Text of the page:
Both those who favor the anti-puppy mill petition drive and those who oppose it are overlooking the most relevant factor:

According to the HSUS, the reason Missouri needs this new initiative is because Missouri is the leading state in the US when it comes to the number of ‘puppy mills’. HSUS projects that there are around 3,000 ‘puppy mills’ in the state. According to the US Department of Agriculture, there are 1,525 licensed commercial breeders in the state — nearly 3x more than any other state.  The rest, to get to HSUS’s projected number of breeders are unlicensed.   In other words, Missouri could CUT IN HALF the number of ‘puppy mills’ just by closing down all of the unlicensed operations in the state.

Unfortunately, one of the big reasons we are unable to close down these operations is due to a severe lack of state inspectors.  As of right now, the state only has 13 licensed inspectors–who not only have to inspect all of the licensed operations, but also are charged with identifying and closing down unlicensed operations.  There are 120 unlicensed operations per state official assigned to close them down — and another 120 that they have to actually inspect each year. Even though Missouri shut down nearly 150 operations last year, more could be done with the same laws, but more enforcement officials.

According to some unconfirmed reports from people I know involved in this, HSUS has pledged nearly half a million dollars in order to get the 130,000 needed signatures to get this initiative on the ballot.  A couple of million dollars more will be needed once it’s placed on the ballot in order to get enough advertising out there to pass the bill.  This doesn’t even count the number of man hours that will be required to get the ballot signatures.  All I can think about is what this type of money, and this type of human support, could do if it were all channeled toward shutting down the commercial breeding operations that are operating illegally without a license — instead of working on a bill that will have minimal, if any, impact.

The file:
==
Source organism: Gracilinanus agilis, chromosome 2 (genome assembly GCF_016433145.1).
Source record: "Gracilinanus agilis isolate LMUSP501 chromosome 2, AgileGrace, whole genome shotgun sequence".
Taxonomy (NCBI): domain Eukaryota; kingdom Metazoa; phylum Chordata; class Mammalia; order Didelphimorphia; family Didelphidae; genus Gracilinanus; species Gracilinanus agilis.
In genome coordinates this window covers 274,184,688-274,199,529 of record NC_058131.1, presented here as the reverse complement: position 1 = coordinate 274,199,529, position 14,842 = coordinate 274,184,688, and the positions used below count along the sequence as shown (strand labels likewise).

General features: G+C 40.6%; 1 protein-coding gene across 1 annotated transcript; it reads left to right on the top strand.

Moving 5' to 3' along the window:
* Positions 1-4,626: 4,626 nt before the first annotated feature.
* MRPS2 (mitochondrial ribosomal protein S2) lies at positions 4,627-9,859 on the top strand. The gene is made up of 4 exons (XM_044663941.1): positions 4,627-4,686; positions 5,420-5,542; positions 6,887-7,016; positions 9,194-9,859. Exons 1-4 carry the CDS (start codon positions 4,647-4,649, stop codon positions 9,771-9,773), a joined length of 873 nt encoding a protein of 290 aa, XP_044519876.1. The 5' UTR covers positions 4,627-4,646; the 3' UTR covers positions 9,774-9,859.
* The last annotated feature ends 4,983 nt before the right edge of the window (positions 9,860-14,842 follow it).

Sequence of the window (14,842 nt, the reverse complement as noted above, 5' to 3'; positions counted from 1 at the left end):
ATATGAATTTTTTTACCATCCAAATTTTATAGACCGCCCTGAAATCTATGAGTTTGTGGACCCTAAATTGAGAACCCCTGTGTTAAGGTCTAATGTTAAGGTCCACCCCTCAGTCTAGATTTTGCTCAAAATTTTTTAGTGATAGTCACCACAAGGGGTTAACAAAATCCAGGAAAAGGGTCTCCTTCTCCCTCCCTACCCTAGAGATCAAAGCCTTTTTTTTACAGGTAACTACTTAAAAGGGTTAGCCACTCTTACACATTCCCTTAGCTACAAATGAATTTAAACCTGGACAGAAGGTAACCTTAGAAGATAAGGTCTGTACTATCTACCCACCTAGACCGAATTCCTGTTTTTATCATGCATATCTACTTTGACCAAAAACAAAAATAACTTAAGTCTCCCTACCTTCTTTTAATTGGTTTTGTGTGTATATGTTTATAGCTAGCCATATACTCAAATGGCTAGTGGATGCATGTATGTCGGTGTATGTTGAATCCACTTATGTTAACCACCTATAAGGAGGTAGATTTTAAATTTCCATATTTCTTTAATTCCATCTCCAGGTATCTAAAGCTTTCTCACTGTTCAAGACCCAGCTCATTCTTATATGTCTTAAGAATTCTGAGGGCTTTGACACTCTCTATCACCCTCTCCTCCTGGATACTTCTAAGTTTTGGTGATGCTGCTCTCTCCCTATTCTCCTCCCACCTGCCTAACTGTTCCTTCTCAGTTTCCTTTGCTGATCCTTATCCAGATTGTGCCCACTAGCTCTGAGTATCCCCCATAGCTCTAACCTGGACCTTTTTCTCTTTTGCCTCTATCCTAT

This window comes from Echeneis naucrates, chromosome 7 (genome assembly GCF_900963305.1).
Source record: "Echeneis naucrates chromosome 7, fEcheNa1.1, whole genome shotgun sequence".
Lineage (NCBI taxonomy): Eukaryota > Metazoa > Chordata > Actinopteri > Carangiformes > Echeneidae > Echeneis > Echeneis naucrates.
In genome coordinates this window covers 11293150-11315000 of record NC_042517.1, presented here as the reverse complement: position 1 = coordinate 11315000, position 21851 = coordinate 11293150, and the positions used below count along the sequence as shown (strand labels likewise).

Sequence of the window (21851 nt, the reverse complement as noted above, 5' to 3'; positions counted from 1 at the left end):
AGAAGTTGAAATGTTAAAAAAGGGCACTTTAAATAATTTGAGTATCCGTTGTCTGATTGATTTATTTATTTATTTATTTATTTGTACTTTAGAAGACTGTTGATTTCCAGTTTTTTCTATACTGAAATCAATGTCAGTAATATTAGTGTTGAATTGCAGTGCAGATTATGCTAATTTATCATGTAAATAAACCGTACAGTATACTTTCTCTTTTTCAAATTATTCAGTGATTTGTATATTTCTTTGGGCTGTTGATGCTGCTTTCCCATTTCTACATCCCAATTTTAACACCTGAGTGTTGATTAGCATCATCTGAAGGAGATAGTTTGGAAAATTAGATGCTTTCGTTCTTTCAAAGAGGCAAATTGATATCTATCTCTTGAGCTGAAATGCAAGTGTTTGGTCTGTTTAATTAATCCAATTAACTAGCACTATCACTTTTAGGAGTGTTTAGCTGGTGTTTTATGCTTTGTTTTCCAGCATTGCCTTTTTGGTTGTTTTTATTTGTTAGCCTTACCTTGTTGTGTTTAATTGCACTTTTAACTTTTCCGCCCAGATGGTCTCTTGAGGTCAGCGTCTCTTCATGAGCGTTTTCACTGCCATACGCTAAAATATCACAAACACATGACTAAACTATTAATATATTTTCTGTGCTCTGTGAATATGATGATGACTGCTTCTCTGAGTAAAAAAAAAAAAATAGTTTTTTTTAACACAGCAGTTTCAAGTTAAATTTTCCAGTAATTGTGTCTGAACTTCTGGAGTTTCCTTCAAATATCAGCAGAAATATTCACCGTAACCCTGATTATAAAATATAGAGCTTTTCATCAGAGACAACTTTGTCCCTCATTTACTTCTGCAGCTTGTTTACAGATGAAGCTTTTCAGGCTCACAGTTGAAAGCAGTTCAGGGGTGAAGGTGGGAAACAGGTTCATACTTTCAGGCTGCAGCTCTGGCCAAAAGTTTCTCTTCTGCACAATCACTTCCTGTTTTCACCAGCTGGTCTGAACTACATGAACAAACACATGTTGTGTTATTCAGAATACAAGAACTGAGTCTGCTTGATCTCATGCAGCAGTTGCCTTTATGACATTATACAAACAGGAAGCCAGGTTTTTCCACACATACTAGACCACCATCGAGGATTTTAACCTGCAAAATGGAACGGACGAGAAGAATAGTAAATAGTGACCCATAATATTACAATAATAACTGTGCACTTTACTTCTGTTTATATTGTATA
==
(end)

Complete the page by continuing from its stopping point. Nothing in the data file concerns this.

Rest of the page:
I sympathize with those who want puppy mills regulated. Of course I do. Joy Ward, a national activist who has written a science fiction novel involving a dog, told me that those who want the dog breeders left alone do not care what happens to those animals:

They are just taking the mill and Hunte Corp money and moving on. They don’t care about the tortured animals and they sure as hell don’t care about the thousands of people who buy these dogs thinking they are getting healthy family members only to find out their dogs will require thousands of dollars in vet bills, hundreds of hours of behavioral work due to the poor rearing experiences and still may have to euthanize their beloved pets because the vets can do nothing to remedy the insurmountable problems.

Obviously, the situation needs to be remedied.

But I also understand that our rural senators, especially those who are farmers themselves, feel they’ve been shoved from pillar to post these last couple of decades. They’re having a hard go of it, what with Big Ag shouldering them out of the hog and chicken raising business. Some are surviving by raising dogs instead, and they don’t want any interference, particularly from city folk.

All that makes sense, except that their hostility is aimed at the wrong target. CAFOs and Big Ag are the enemy here. Getting CAFOs regulated so that they have to treat the environment and their animals responsibly, instead of raping both, harming the public health with antibiotics and hormones, and then paying no penalties for their sins–that’s where the senators’ efforts should be focused.

Ward responds to those rural senators this way:

The main problem is that dogs are not being bred to be eaten, they are being bred to live in homes with people, Completely different things. If there are genetic problems with a slaughter hog, it won’t cost the buyer thousands of dollars and a ton of family pain.

Like I said, as far as how she feels and as far as how Senators Shoemyer and Purgason feel, I get it. But I don’t think the legislature’s attempt to require that the petition about puppy mills get a two thirds majority to pass is fair, constitutional or helpful as far as solving Missouri’s problems with inhumane treatment by dog breeders. The anti-puppy mill petition, on the other hand, has at least this to be said for it: it has raised awareness of the problem. But if we pass that petition and do nothing to get more regulators, we’ll be kidding ourselves if we think we’ve done anything to solve the problem.